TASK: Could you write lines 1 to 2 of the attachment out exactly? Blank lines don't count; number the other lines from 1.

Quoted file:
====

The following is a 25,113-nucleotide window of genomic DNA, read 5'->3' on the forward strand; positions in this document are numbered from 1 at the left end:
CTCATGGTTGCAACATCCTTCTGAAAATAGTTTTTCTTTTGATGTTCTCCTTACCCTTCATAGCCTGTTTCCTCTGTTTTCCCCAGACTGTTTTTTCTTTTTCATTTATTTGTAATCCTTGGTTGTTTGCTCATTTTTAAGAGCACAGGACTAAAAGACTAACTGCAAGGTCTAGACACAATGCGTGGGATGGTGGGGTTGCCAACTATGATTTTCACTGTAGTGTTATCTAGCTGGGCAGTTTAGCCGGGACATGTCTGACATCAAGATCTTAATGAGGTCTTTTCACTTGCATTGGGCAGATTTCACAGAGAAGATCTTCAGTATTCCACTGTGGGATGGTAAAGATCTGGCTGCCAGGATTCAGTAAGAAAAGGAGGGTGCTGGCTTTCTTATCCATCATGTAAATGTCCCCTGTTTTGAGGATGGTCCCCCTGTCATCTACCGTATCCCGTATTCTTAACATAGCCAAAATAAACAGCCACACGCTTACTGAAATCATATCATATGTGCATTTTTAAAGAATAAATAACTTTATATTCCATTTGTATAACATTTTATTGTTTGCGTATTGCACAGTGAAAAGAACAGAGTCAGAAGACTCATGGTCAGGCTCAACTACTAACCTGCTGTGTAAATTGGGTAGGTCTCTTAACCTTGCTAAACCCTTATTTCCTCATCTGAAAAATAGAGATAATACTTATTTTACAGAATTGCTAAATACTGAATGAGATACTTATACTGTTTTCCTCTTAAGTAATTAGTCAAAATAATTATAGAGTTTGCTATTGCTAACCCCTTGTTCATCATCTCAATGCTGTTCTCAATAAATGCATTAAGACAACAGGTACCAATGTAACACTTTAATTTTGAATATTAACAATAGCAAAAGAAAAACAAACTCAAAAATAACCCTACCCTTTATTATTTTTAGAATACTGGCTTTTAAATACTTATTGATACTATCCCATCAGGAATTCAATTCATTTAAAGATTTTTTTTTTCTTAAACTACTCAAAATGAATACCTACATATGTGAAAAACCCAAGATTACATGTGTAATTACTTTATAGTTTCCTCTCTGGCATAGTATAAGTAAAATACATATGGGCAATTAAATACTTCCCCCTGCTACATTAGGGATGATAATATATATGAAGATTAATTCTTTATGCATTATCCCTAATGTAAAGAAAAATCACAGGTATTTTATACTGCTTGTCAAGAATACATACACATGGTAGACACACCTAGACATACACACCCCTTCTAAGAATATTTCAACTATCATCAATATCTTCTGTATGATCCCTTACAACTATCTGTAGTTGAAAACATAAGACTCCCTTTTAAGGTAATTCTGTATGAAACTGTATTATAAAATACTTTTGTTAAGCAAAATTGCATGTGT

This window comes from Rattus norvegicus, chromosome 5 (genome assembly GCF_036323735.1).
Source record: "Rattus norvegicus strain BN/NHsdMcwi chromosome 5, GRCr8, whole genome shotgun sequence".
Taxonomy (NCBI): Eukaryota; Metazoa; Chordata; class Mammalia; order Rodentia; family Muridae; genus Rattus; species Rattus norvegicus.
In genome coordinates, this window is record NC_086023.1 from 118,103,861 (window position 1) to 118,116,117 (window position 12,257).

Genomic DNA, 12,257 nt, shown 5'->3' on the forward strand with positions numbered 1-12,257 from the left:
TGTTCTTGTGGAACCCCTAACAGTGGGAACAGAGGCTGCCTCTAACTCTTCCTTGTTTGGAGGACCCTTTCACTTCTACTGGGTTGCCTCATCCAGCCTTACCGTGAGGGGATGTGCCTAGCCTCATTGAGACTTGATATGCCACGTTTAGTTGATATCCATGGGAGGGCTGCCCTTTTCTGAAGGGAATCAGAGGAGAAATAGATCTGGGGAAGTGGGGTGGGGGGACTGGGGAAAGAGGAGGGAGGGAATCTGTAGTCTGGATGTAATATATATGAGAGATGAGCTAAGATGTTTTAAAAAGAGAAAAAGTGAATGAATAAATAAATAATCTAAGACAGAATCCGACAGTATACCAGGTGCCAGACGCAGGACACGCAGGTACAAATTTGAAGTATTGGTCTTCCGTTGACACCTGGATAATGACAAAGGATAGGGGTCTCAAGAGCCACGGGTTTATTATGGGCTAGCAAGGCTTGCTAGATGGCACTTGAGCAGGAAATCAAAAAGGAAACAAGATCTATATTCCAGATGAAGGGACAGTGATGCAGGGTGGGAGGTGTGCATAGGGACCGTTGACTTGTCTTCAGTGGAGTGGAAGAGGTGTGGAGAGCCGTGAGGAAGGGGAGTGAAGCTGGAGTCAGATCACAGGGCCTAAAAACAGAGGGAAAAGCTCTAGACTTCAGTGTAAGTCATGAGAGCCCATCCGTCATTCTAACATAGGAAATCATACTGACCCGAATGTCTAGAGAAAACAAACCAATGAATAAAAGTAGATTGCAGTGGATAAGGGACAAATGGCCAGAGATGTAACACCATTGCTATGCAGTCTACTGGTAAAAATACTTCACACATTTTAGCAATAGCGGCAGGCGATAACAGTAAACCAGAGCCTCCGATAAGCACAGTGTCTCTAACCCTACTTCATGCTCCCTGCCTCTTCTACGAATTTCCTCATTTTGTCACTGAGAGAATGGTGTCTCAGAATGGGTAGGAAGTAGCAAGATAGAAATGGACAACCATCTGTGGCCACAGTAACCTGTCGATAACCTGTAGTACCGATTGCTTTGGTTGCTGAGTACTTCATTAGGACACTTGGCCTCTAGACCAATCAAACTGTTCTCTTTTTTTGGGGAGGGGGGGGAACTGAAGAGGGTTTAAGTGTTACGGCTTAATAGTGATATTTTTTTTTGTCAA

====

The following is a 25,113-nucleotide window of genomic DNA, read 5'->3' on the forward strand; positions in this document are numbered from 1 at the left end:
CTCATGGTTGCAACATCCTTCTGAAAATAGTTTTTCTTTTGATGTTCTCCTTACCCTTCATAGCCTGTTTCCTCTGTTTTCCCCAGACTGTTTTTTCTTTTTCATTTATTTGTAATCCTTGGTTGTTTGCTCATTTTTAAGAGCACAGGACTAAAAGACTAACTGCAAGGTCTAGACACAATGCGTGGGATGGTGGGGTTGCCAACTATGATTTTCACTGTAGTGTTATCTAGCTGGGCAGTTTAGCCGGGACATGTCTGACATCAAGATCTTAATGAGGTCTTTTCACTTGCATTGGGCAGATTTCACAGAGAAGATCTTCAGTATTCCACTGTGGGATGGTAAAGATCTGGCTGCCAGGATTCAGTAAGAAAAGGAGGGTGCTGGCTTTCTTATCCATCATGTAAATGTCCCCTGTTTTGAGGATGGTCCCCCTGTCATCTACCGTATCCCGTATTCTTAACATAGCCAAAATAAACAGCCACACGCTTACTGAAATCATATCATATGTGCATTTTTAAAGAATAAATAACTTTATATTCCATTTGTATAACATTTTATTGTTTGCGTATTGCACAGTGAAAAGAACAGAGTCAGAAGACTCATGGTCAGGCTCAACTACTAACCTGCTGTGTAAATTGGGTAGGTCTCTTAACCTTGCTAAACCCTTATTTCCTCATCTGAAAAATAGAGATAATACTTATTTTACAGAATTGCTAAATACTGAATGAGATACTTATACTGTTTTCCTCTTAAGTAATTAGTCAAAATAATTATAGAGTTTGCTATTGCTAACCCCTTGTTCATCATCTCAATGCTGTTCTCAATAAATGCATTAAGACAACAGGTACCAATGTAACACTTTAATTTTGAATATTAACAATAGCAAAAGAAAAACAAACTCAAAAATAACCCTACCCTTTATTATTTTTAGAATACTGGCTTTTAAATACTTATTGATACTATCCCATCAGGAATTCAATTCATTTAAAGATTTTTTTTTTCTTAAACTACTCAAAATGAATACCTACATATGTGAAAAACCCAAGATTACATGTGTAATTACTTTATAGTTTCCTCTCTGGCATAGTATAAGTAAAATACATATGGGCAATTAAATACTTCCCCCTGCTACATTAGGGATGATAATATATATGAAGATTAATTCTTTATGCATTATCCCTAATGTAAAGAAAAATCACAGGTATTTTATACTGCTTGTCAAGAATACATACACATGGTAGACACACCTAGACATACACACCCCTTCTAAGAATATTTCAACTATCATCAATATCTTCTGTATGATCCCTTACAACTATCTGTAGTTGAAAACATAAGACTCCCTTTTAAGGTAATTCTGTATGAAACTGTATTATAAAATACTTTTGTTAAGCAAAATTGCATGTGT